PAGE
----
Longform

Cathi Herrod's Center for Arizona Policy Hates Gays, Abortions, and Likes to Tell Politicians What to Do

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In 1995, Munsil began his 10-year-plus run as CAP's president, with Herrod starting as a volunteer, then becoming its full-time lobbyist.

CAP scored significant victories on the abortion front, including requiring parental consent for minors seeking abortions, a ban on partial-birth abortions (though this was overturned by the courts), and a law prohibiting physician assistants from performing surgical abortions.

But pro-choice Democrat Janet Napolitano's accession to governor in 2003 was the beginning of a six-year dry spell for CAP. Napolitano vetoed a string of CAP-sponsored bills that would have limited access to abortion.

Munsil and CAP fumed that Napolitano was "out of touch" with mainstream Arizonans.

However, Munsil's disastrous run for governor in 2006 signaled that he was the one who was out of touch. (Munsil currently is president of Arizona Christian University in Phoenix.)

Election year 2008 saw a shift in CAP's fortunes. The electorate approved a revised constitutional amendment defining marriage as between one man and one woman.

And the election of Barack Obama as president meant his supporter Napolitano soon would be on her way to Washington.

In 2009, Napolitano was tapped to be Homeland Security secretary. Her successor, Jan Brewer, a Republican and avowedly anti-abortion, was much more to CAP's liking.

During Brewer's governorship, CAP arguably attained the zenith of its influence over public policy when it came to abortion.

A new CAP-backed partial-birth abortion ban became law and was upheld by the courts.

With Brewer's signature practically in its pocket, CAP scored laws requiring a 24-hour wait for abortion-seekers, mandatory ultrasounds, and a law preventing all non-doctors from performing abortions.

Even CAP proposals that state lawmakers believed would be overturned in court were approved, such as a ban on abortions after 20 weeks and a law preventing Planned Parenthood from receiving Medicaid funding.

And, as anticipated, both efforts later were overturned in federal court.

Planned Parenthood of Arizona CEO Bryan Howard claims CAP's anti-abortion efforts have turned back the healthcare clock a decade in Arizona, forcing Planned Parenthood to limit some of its services and making women travel farther and endure hardships to get the medical attention they need.

"CAP can frame this any way it wants," Howard tells New Times. "But the practical effect is that it's harder for women in Arizona to get reproductive healthcare than it used to be. That's primarily through CAP's leadership."

Howard says Planned Parenthood's Flagstaff office has seen a 40 percent dip in patients coming from northern counties. The new restrictions caused Planned Parenthood to shutter its Yuma clinic.

CAP has adopted a strategy of incrementally limiting access to abortion, birth control, and prenatal services, says Howard, and it and Cathi Herrod have "legitimized dishonesty" in the legislative process.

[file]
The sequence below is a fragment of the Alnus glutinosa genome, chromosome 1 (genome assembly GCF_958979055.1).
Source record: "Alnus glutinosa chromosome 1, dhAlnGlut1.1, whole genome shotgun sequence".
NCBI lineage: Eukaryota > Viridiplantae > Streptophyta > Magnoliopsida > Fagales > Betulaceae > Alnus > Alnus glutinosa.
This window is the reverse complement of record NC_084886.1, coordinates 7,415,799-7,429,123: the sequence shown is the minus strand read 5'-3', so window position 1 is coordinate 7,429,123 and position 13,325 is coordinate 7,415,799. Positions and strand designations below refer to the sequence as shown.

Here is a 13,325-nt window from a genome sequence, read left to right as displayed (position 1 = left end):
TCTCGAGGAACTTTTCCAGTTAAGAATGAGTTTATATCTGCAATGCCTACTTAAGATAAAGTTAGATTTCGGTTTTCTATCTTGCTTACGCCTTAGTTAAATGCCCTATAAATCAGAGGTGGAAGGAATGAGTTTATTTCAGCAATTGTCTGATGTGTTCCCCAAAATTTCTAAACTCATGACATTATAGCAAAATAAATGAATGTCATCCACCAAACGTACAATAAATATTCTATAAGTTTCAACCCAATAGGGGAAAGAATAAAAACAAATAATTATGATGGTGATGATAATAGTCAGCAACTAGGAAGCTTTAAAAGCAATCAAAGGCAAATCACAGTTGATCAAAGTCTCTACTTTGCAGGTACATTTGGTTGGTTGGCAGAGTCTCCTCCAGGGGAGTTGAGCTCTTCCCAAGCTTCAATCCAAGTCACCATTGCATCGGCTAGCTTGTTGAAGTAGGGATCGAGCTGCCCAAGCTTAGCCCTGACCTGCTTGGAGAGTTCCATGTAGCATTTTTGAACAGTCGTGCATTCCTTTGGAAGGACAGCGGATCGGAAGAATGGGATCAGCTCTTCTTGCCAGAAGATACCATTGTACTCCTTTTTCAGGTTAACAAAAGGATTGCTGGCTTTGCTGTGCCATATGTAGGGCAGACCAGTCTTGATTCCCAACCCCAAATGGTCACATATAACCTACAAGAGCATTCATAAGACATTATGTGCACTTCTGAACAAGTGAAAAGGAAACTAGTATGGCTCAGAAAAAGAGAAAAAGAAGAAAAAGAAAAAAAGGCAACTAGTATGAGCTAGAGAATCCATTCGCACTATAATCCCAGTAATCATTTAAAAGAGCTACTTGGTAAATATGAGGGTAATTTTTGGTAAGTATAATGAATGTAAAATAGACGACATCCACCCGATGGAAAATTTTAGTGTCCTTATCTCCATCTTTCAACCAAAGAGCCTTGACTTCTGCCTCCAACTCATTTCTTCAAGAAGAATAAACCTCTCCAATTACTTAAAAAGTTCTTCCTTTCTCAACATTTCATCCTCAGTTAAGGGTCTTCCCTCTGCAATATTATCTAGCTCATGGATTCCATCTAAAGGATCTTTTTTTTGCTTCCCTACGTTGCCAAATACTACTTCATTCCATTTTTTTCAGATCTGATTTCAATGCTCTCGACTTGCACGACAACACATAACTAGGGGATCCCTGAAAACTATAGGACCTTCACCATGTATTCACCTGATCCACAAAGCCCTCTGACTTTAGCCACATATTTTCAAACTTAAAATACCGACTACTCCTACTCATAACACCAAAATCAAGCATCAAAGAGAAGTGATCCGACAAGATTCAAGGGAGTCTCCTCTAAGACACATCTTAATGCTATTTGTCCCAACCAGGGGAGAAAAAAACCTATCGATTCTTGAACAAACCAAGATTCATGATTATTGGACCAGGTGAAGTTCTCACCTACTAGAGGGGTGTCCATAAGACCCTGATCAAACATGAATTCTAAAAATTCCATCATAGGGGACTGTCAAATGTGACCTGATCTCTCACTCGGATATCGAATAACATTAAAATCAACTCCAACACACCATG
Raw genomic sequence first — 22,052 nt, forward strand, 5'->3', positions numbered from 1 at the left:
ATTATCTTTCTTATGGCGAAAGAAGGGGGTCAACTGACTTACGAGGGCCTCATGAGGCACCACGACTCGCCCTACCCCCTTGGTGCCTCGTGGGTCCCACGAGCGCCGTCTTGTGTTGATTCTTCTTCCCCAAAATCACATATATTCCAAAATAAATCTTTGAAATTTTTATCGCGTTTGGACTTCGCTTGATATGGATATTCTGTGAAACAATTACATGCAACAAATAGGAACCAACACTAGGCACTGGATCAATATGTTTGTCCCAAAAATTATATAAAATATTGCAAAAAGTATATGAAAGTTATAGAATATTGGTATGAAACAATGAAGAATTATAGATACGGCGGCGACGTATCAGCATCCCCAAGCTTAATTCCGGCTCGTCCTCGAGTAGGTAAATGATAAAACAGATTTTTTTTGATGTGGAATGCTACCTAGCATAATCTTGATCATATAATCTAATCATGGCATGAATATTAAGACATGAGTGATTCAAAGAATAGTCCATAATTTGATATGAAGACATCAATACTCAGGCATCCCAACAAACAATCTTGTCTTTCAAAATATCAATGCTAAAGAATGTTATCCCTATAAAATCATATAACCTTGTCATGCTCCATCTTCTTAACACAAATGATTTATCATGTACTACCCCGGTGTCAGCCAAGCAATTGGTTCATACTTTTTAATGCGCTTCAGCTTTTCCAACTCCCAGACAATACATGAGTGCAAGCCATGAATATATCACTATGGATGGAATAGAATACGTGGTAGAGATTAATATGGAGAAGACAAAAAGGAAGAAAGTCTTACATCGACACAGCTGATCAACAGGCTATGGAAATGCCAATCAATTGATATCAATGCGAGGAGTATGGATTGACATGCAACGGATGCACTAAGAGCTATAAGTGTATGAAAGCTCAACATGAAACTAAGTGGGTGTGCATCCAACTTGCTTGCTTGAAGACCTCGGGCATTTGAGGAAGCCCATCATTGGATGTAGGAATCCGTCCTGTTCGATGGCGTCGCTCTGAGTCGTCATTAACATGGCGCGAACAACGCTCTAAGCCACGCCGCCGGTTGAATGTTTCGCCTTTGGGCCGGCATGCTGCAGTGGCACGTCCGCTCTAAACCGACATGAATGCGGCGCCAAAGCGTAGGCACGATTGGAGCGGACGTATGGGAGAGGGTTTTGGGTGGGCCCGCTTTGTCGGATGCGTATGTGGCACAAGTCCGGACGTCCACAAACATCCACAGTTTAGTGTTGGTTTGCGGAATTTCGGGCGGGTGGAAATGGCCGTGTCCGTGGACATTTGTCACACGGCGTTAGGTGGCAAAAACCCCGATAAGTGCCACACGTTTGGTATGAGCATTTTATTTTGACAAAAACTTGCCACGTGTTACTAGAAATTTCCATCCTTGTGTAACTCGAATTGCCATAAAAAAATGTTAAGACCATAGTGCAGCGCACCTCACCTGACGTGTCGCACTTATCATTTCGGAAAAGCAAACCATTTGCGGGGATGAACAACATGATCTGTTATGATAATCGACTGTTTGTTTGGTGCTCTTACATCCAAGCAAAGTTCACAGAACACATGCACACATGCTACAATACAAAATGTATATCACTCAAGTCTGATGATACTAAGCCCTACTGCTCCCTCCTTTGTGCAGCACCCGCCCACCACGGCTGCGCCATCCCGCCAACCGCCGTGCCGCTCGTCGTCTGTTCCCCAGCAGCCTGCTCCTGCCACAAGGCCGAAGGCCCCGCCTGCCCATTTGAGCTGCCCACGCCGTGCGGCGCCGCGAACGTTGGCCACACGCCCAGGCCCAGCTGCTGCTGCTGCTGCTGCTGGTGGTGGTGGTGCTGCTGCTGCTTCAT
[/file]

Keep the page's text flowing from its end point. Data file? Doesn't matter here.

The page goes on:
"Herrod frames everything in a very disingenuous lens of affecting women's health," he observes.

Herrod's my-way-or-the-highway attitude on abortion and other issues has ticked off Arizona Republicans as well.

Campaign and policy guru Chuck Coughlin helped Jan Brewer get elected in 2010, and in 2012, put together the coalition that successfully passed the governor's Medicaid expansion.

Coughlin accused Herrod of attempting to undermine Medicaid expansion via the effort to refuse federal funds to Planned Parenthood, a move already deemed unconstitutional by the courts.

"I said to Cathi at the time, 'There are some people who are pro-life, like the governor, and there are some people who are anti-abortion, and that's you,'" Coughlin says.

He adds, "CAP's policy is to prohibit abortions — but not to care for those [children] once they are born."


Chuck Coughlin notes that, to some degree, CAP has become the victim of its success.

"We're one of the most anti-abortion states in the country," Coughlin says, "one of the states where it's most difficult to receive an abortion, and that's really [CAP's] agenda.

"Now they're moving into other areas, where it's uncertain ground, where the policy matrix is a bit more complicated."

Such as with SB 1062, which pitted ideology and religion against the economic interests of the state.

Many Republican lawmakers will talk about Herrod and CAP only off the record, for fear of reprisal.

"Herrod has a lot of influence over a lot of elected officials in different levels of government," one GOPer says. "So if you vote 'no' on a bill she wants, you're gonna catch a lot of crap from everyone from [former U.S. Senator] Jon Kyl to [Maricopa County Attorney] Bill Montgomery."

This legislator describes Herrod — a middle-aged woman with two grown children and a law degree from the University of Texas at Austin — as a "true believer who surrounds herself with true believers."

And as you might expect from the leader of a powerful evangelical organization, Herrod is comfortable speaking from a pulpit, citing chapter and verse to the faithful and describing her and CAP's work in biblical language.

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Stephen is a former staff writer and columnist at Phoenix New Times.
Contact: Stephen Lemons